Philip Haldane and his sister lived in a little red-roofed house in a little redroofed town. They had a little garden and a little balcony, and a little stable with a little pony in it—and a little cart for the pony to draw; a little canary hung in a little cage in the little bow-window, and the neat little servant kept everything as bright and clean as a little new pin.
Philip had no one but his sister, and she had no one but Philip. Their parents were dead, and Helen, who was twenty years older than Philip and was really his half-sister, was all the mother he had ever known. And he had never envied other boys their mothers, because Helen was so kind and clever and dear. She gave up almost all her time to him; she taught him all the lessons he learned; she played with him, inventing the most wonderful new games and adventures.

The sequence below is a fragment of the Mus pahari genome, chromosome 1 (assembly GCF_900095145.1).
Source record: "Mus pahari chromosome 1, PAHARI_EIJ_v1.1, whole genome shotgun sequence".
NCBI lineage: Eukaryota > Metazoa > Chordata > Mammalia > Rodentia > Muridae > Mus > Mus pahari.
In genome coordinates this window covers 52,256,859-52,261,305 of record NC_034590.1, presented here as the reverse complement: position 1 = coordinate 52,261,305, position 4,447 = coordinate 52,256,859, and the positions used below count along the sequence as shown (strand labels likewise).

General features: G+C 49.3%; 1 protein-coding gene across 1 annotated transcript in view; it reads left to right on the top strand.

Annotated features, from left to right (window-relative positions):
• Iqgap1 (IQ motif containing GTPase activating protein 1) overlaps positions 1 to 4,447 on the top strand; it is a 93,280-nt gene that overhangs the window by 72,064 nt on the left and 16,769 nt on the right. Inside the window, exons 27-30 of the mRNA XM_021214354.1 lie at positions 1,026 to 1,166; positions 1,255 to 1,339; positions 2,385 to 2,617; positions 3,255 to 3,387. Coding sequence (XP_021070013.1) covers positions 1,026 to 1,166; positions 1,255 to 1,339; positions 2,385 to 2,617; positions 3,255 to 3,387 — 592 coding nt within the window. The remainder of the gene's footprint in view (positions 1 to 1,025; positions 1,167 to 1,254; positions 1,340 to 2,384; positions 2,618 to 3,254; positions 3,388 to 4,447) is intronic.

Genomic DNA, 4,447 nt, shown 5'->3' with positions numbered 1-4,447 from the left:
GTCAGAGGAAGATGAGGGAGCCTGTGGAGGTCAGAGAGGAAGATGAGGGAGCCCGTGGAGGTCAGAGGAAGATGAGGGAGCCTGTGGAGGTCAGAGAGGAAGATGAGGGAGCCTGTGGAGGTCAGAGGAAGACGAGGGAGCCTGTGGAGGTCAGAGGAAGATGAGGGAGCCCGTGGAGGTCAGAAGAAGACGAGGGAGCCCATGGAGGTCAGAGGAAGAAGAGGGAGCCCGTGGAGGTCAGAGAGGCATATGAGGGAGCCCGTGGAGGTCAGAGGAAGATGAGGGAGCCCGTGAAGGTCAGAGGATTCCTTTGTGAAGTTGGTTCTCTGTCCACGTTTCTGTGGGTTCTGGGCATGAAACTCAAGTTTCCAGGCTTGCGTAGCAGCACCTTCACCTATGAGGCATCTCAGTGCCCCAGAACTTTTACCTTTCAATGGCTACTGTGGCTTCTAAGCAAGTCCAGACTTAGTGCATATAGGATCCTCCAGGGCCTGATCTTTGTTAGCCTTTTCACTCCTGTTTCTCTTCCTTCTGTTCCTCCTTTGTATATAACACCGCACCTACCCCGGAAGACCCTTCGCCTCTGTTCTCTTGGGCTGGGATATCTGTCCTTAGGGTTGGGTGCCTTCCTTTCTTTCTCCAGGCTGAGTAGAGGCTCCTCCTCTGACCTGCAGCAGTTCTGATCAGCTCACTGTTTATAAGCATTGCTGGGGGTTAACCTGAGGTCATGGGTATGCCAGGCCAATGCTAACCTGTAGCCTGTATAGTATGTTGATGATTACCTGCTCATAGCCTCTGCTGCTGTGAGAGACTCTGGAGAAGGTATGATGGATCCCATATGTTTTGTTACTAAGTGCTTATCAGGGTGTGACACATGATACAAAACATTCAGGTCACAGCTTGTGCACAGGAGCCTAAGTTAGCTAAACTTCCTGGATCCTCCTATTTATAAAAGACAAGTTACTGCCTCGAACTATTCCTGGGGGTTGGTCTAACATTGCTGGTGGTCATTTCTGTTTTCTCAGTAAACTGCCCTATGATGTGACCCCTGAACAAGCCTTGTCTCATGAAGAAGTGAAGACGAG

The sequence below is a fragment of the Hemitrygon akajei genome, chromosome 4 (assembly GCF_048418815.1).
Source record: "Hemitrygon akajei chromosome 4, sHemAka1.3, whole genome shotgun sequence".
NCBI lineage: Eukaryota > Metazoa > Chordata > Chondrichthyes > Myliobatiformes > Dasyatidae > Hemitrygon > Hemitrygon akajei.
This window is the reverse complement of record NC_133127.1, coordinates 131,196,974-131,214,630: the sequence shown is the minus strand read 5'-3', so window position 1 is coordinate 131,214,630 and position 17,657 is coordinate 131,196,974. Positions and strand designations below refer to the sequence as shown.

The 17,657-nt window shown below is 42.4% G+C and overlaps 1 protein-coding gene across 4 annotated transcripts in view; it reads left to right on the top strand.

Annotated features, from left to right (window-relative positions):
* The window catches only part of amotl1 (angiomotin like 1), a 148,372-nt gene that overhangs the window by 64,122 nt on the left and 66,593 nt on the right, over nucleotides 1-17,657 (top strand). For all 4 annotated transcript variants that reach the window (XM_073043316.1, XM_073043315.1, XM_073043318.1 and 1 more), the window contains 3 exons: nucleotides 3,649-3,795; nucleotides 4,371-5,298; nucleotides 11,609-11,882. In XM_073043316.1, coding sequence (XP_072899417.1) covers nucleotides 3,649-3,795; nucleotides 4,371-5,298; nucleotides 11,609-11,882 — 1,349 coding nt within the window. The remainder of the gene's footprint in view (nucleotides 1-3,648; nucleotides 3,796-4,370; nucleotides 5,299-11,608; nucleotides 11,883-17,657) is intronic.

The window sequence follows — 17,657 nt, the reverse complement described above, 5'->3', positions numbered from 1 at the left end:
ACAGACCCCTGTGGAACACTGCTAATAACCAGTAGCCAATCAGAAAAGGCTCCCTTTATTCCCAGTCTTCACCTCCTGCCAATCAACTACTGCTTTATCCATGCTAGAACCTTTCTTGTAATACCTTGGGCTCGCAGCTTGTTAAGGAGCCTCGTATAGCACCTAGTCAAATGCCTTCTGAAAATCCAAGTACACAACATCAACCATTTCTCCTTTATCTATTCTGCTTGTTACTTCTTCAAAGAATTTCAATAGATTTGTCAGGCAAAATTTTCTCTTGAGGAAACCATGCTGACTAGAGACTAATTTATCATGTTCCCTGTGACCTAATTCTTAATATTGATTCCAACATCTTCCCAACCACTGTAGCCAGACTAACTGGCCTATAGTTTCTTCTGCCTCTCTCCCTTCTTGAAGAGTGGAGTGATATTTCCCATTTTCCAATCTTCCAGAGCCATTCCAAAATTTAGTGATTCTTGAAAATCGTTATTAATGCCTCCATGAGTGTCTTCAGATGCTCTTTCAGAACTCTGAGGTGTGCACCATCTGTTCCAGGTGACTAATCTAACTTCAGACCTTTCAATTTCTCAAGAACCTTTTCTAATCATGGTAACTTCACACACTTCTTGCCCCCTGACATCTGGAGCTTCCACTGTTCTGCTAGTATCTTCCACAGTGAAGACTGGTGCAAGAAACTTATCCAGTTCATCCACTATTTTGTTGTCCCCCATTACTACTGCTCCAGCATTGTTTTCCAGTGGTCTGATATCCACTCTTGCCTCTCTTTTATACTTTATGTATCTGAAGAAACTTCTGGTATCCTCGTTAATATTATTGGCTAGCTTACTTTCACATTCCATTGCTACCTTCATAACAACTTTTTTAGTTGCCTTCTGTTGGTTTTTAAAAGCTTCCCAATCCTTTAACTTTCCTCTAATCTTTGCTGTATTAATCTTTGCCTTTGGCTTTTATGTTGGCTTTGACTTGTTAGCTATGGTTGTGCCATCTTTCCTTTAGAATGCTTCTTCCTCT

Edith Nesbit (married name Edith Bland; 1858 – 1924) was an English author and poet; she published her books for children under the name of E. Nesbit. She wrote or collaborated on over 60 books of fiction for children, several of which have been adapted for film and television. She was also a political activist and co-founded the Fabian Society, a socialist organisation later connected to the Labour Party.